What is the secret of the high variety of eye color in today’s cats?

What is the secret of the high variety of eye color in today’s cats?

Tabin and Chiasson narrowed down the collection to 279 irises from 52 species and subspecies of felids after sorting out various qualitative aspects of the images, such as a clear, shadow-free view of the animal’s eyes. Then, he applied a set of algorithms to identify and quantitatively categorize the iris color of animals into distinct groups. About 80% of the examined species and subspecies of cats had more than one eye color.

Tabin drew different colors on a tree of cat evolutionary relationships. The resulting statistics showed which cat eye colors were common among the ancestors of all living felines. This method is known as “ancestral state reconstruction”. Based on the results of the study that Archive database published, the early ancestors of cats probably had brown and gray eyes.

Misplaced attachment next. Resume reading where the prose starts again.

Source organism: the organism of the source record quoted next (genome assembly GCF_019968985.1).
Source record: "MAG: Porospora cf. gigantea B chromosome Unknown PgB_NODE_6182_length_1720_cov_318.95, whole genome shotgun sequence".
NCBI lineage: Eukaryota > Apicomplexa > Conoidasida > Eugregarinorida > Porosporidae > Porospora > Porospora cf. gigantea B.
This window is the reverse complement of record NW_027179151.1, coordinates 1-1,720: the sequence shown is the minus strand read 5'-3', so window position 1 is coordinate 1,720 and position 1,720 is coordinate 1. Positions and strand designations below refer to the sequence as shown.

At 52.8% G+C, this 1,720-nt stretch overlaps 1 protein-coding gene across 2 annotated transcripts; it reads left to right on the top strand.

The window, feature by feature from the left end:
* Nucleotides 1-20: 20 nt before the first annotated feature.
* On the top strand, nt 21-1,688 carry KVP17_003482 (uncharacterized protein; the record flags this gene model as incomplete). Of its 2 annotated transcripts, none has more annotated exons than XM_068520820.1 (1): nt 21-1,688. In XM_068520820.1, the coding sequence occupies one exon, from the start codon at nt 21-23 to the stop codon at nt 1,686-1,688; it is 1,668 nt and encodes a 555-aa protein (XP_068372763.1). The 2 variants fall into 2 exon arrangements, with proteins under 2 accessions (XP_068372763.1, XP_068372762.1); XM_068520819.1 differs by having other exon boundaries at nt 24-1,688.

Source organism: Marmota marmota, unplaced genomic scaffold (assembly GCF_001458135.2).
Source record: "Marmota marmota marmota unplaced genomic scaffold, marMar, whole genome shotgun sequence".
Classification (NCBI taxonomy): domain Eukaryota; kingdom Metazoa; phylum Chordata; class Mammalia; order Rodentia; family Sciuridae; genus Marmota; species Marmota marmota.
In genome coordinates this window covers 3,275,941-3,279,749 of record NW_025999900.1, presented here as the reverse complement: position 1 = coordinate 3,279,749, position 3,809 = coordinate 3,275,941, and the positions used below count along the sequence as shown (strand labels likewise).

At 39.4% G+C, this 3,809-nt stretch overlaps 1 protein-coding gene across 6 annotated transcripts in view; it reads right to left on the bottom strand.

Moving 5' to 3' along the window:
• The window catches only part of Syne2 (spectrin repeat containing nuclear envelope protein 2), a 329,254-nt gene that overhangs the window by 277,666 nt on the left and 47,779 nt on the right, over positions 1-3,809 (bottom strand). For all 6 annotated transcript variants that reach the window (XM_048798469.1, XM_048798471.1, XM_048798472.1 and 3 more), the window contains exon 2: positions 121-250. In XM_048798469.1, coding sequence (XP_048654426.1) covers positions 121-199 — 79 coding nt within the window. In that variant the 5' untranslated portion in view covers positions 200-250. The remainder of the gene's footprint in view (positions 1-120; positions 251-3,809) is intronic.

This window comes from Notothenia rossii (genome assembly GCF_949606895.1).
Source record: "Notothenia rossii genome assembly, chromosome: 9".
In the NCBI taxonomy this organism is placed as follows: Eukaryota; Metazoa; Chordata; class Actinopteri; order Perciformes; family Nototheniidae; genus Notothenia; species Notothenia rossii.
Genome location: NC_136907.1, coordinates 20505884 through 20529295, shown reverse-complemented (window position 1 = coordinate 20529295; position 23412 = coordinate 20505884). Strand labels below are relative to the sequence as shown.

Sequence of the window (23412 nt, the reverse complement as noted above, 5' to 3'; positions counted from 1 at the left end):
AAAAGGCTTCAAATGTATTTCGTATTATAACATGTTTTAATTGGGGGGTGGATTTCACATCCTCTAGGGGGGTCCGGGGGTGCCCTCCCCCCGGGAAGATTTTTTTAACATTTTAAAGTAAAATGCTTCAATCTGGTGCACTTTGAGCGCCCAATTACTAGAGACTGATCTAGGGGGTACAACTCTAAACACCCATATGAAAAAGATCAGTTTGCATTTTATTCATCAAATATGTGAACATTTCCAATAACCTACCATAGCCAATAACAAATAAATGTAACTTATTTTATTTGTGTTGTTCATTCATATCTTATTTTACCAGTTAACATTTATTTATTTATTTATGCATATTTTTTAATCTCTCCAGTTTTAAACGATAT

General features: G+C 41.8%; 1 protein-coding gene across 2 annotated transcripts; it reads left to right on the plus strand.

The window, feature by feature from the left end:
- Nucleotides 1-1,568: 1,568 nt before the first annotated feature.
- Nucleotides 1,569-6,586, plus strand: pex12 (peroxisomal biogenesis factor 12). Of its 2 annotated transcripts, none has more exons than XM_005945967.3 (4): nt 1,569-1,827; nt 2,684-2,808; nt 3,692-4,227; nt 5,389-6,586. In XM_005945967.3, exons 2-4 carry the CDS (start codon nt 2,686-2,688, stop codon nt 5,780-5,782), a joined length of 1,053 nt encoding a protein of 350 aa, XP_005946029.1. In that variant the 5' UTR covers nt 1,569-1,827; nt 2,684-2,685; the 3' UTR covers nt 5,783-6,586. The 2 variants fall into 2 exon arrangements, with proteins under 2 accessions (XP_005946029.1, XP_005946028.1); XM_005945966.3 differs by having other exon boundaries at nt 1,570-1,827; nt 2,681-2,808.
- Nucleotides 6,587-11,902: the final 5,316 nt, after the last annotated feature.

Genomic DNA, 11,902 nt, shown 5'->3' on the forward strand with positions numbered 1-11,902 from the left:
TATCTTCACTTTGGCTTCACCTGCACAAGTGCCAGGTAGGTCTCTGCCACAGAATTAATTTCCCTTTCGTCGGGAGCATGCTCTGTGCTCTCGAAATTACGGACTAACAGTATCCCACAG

Tabin says that brown color in cats’ eyes is not exceptional; Because this eye color is also present in the closest relatives of the feline family, such as hyenas and civets. However, as soon as gray appeared in the ancestors of cats, there was an explosion in eye color. Gray is an intermediate color and an interruption in the production of melanin pigments that darken the iris.

This break may have given the cats the flexibility to maintain a balance of different pigments, thus making it easier to create different colors. In fact, all other iris colors found in all feline species today, including yellow, blue, hazel, and green, appeared independently in more than one lineage. Hazel and green eyes even seem to have evolved over dozens of different time periods.

Tabin speculates that certain colors were more popular with cats than others; Because cats preferred some of these colors to choose their mates. Other researchers say that these colors may have evolved randomly.

Show Jin Lu, an expert in evolutionary genetics of wild cats at Peking University, says: “The color of cats’ skin and fur often matches their eye color; Because these colors depend on the production of melanin pigments. “Thus, eye color may be a ‘side effect’ of the animal’s coat color selection.”

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